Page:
3. Pay attention to vehicle dynamics. Although race engineers cite dampers as a critical way to gain a competitive edge, they acknowledge that other aspects of vehicle dynamics are only slightly less important to the performance of the car. "Springs, anti-roll bars, and suspension geometries all play a big role," said Eddie Jones, a race engineer for KV Racing. "The rules give us just enough room to tune the vehicle dynamics the way we want them. The rules also give us enough room so that, if we do it wrong, we can get ourselves into trouble."
4. Study the vehicle's aerodynamics. On an oval course such as the Indianapolis Motor Speedway, aerodynamics can make a huge difference. By increasing the downforce on the vehicle's wings, engineers can make it ride higher or lower, faster or slower. They adjust the vehicle's drag in two ways. First, they place so-called wickers -- pieces of angle iron -- on the vehicle's wings. Second, they test the wickers of varying sizes and angles in wind tunnels. The wind tunnels enable the race team to create an "aero bit map," which, when used with computational fluid dynamics (CFD) software, provides a full understanding of how the car will behave on straightaways and in turns. "Our job is to find each one of those bits and know how it will be affected under every condition," Johnson said.
5. Make liberal use of simulation. These days, simulation is the best way for an IndyCar team to understand its vehicle. Simulations offer more data at a lower cost. "It's so much more economical to simulate than to take your car out on the track," Johnson said. "You get more accomplished through simulation, whether you do it through shakers, wind tunnels, or CFD."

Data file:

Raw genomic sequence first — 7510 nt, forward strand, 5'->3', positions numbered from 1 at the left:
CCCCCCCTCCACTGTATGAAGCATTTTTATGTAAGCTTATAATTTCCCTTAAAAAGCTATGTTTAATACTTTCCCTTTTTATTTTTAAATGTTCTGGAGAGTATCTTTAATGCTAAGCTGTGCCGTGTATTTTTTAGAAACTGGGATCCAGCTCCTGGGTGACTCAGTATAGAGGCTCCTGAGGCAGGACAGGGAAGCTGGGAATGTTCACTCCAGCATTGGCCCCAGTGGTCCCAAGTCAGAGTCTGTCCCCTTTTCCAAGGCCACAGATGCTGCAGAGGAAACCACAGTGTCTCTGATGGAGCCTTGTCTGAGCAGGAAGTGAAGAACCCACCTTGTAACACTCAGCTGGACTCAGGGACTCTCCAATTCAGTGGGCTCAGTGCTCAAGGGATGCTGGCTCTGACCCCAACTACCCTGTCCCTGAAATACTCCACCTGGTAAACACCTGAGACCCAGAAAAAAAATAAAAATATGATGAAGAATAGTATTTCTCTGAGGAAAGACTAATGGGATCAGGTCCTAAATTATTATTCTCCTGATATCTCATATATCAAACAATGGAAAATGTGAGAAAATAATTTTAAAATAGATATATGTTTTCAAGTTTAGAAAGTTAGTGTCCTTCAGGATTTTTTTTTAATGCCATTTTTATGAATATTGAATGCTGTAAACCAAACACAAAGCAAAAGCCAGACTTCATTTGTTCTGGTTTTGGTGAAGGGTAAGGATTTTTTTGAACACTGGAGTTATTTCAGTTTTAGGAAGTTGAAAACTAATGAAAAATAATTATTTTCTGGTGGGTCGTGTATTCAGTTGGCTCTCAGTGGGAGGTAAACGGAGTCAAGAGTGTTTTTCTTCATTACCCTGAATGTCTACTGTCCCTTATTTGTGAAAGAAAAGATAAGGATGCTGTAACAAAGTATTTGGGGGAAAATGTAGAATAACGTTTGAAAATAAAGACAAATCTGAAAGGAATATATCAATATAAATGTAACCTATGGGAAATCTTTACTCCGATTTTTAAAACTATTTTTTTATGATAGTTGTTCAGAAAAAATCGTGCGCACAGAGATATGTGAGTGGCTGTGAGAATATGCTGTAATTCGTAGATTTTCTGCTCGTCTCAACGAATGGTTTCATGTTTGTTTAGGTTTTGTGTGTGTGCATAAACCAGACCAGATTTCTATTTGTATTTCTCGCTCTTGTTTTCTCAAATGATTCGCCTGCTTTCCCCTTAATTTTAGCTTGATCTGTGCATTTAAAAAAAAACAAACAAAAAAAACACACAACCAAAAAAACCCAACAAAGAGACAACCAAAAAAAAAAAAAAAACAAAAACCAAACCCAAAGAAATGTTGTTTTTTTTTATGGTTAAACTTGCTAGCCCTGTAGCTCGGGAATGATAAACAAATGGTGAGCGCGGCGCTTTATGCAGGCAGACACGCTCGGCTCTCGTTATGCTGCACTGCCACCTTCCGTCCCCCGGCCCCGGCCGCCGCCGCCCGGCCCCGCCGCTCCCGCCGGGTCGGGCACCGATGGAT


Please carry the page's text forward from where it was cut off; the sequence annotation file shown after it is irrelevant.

[Learn more about IndyCar at Littelfuse's Speed2Design site.]
The comment about the aerodynamic vacuum under these cars at speed reminded me of the Chaparral 2J car from the Can-Am series in the 70's. The car has side skirts and an on-board "vacuum cleaner' powered by a snowmobile engine which generated a downforce which exceeded the weight of the car. It was so much faster than the competition that it was banned under a questionable rule interpretation. Unfortunately, engineering brilliance in car racing can be overruled by the need to put on a good race for the fans (unfortunate) or by the need to hold down top speeds for safety reasons (probably a good idea).
Absolutely, there is far less room for error (likely no room in fact) for those 500 miles since at those speeds, lives are at stake. One teensy, little glitch in something as small as a misplaced fastener, and you could be primed for disaster.
Good point, Beth. It's amazing to learn that IndyCar's number one engineering challenge -- vehicle reliability -- is the same as for production cars. It's true they only need to go 500 miles at the Indy 500, but it doesn't mean that reliability is any less important. In fact, a simple failure -- like the one on Parnelli Jones' vehicle in 1967 -- can be devastating.
Nice job Chuck, on translating the thrill of racing into engineering challenges that other engineers, even if they don't work on the race car circuit, can relate to and are grappling with every day for their own types of products. Those minor design tweaks and keen attention to simulation outcome are what can set one company's offering apart from another--whether it's a highly competitive IndyCar race or components for commercial cars.
Sensor deployment in automated factories should be done slowly and conservatively, otherwise engineers may face the loss of hundreds of thousands or even millions of dollars, an Internet of Things expert will tell attendees at the upcoming Design & Manufacturing Show in Minneapolis.
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